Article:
of course the zeta function is of primary interest near points like z=1 where it is not continuous or even bounded.

Last edited:

## 1. What is the general rule for bringing the limit inside the integral?

The general rule is that if the integrand is continuous and the limits of integration are finite, then the limit can be brought inside the integral.

## 2. Can the limit be brought inside the integral if the integrand is discontinuous?

No, the limit cannot be brought inside the integral if the integrand is discontinuous. In such cases, the integral must be evaluated using methods such as the Cauchy principal value.

## 3. Are there any exceptions to the rule for bringing the limit inside the integral?

Yes, there are some exceptions to the rule. For example, if the integral is improper, the limit may need to be evaluated separately before bringing it inside the integral. Also, if the integrand has an essential singularity at one of the limits of integration, the limit cannot be brought inside the integral.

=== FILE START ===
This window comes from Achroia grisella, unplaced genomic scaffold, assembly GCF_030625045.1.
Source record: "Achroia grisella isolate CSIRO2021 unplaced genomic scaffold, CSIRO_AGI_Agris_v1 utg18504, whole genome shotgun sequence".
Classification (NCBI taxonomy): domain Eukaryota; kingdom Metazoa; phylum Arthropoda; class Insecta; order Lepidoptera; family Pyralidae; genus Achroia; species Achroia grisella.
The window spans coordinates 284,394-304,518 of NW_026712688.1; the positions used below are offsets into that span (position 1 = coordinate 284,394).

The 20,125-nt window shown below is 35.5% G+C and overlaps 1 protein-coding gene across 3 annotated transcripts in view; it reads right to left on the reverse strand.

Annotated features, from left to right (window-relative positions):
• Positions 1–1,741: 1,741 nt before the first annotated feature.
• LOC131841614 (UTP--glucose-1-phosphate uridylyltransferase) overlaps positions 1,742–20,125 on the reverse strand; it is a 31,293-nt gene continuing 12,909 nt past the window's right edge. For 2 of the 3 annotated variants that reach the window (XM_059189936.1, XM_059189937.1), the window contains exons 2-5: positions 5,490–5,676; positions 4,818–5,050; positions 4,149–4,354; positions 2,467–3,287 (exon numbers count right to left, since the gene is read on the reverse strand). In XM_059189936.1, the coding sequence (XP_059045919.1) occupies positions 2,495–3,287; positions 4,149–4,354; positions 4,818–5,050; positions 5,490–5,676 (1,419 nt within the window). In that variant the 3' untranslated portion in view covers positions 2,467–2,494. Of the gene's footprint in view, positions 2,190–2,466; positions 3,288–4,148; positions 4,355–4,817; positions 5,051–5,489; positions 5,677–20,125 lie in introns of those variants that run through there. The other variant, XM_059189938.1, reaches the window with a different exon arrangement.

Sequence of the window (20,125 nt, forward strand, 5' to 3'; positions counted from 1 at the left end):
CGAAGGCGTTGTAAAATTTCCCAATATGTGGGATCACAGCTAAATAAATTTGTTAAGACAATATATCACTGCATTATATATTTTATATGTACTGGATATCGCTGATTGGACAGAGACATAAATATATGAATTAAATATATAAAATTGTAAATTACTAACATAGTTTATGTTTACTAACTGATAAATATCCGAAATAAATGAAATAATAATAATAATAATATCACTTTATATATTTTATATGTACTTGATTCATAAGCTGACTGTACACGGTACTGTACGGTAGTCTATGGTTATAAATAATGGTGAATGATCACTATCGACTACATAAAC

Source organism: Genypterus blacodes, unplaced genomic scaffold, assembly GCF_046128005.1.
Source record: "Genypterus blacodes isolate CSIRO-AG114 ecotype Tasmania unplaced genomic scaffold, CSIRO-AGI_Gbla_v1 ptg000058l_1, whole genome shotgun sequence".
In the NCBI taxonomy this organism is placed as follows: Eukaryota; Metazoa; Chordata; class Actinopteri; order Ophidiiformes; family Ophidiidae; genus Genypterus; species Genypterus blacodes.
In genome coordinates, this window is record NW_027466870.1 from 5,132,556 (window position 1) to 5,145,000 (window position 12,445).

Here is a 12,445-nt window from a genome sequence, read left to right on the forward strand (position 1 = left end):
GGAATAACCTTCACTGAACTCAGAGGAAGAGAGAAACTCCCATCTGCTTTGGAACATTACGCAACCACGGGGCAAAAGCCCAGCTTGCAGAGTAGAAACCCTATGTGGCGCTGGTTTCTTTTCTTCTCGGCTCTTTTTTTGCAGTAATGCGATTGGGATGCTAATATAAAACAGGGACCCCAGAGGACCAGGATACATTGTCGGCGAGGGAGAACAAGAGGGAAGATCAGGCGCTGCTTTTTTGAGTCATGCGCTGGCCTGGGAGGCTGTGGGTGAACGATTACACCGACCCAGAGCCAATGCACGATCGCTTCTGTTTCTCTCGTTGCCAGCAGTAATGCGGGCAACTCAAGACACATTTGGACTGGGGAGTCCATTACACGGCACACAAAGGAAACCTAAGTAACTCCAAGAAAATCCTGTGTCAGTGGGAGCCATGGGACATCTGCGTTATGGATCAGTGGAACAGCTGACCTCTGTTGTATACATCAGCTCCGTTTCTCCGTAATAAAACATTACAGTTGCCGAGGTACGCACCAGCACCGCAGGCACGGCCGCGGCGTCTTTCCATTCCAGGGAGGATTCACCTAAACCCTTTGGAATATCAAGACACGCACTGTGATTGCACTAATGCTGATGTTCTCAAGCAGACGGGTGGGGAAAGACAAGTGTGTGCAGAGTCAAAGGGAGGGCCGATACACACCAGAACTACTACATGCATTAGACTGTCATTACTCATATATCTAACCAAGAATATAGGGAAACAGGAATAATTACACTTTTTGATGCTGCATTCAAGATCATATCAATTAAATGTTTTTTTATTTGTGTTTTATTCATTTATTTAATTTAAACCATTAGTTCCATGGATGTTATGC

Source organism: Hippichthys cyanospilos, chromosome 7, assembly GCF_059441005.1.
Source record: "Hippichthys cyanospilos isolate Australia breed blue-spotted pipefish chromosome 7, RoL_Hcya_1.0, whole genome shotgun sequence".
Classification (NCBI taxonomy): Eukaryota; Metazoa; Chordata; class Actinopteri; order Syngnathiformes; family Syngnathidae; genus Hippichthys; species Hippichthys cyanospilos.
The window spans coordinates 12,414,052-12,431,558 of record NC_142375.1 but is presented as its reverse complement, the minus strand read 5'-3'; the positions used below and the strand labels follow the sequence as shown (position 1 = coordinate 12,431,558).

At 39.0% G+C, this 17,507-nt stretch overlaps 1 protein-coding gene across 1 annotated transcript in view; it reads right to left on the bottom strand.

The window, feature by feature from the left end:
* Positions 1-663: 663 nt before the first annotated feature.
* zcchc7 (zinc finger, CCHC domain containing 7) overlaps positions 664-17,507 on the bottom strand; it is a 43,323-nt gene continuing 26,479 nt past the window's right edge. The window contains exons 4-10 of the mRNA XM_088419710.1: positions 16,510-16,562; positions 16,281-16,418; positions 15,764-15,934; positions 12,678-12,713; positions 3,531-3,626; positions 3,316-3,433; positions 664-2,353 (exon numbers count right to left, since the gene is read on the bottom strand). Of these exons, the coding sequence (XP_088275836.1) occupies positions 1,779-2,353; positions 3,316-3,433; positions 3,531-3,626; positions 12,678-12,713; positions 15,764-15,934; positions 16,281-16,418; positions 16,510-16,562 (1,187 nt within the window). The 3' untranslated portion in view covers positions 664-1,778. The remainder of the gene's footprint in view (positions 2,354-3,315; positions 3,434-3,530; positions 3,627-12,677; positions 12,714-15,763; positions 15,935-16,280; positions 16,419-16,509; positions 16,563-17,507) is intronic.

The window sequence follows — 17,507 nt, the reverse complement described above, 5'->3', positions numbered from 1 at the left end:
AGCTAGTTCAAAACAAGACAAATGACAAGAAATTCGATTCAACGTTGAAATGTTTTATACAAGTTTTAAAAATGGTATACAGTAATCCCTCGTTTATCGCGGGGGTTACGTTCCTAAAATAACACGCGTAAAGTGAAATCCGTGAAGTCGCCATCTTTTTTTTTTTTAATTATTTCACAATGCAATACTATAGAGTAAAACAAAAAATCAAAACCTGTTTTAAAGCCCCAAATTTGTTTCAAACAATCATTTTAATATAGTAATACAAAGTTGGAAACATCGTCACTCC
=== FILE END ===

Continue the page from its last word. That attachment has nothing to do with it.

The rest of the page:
## 4. How does bringing the limit inside the integral affect the value of the integral?

Bringing the limit inside the integral does not change the value of the integral as long as the general rule is followed. This is because the limit is evaluated after the integration has been performed.

## 5. Why is it sometimes necessary to bring the limit inside the integral?

Bringing the limit inside the integral can be useful when dealing with certain types of integrals, such as those involving infinite limits or integrands with many terms. It can also simplify the integration process by allowing us to use known integration rules and techniques.

• Calculus
Replies
31
Views
891
• Calculus
Replies
2
Views
261
• Calculus
Replies
3
Views
957
• Calculus
Replies
8
Views
286
• Calculus
Replies
4
Views
299
• Calculus
Replies
3
Views
1K
• Calculus
Replies
11
Views
2K
• Calculus
Replies
16
Views
2K
• Calculus
Replies
20
Views
2K
• Calculus
Replies
3
Views
2K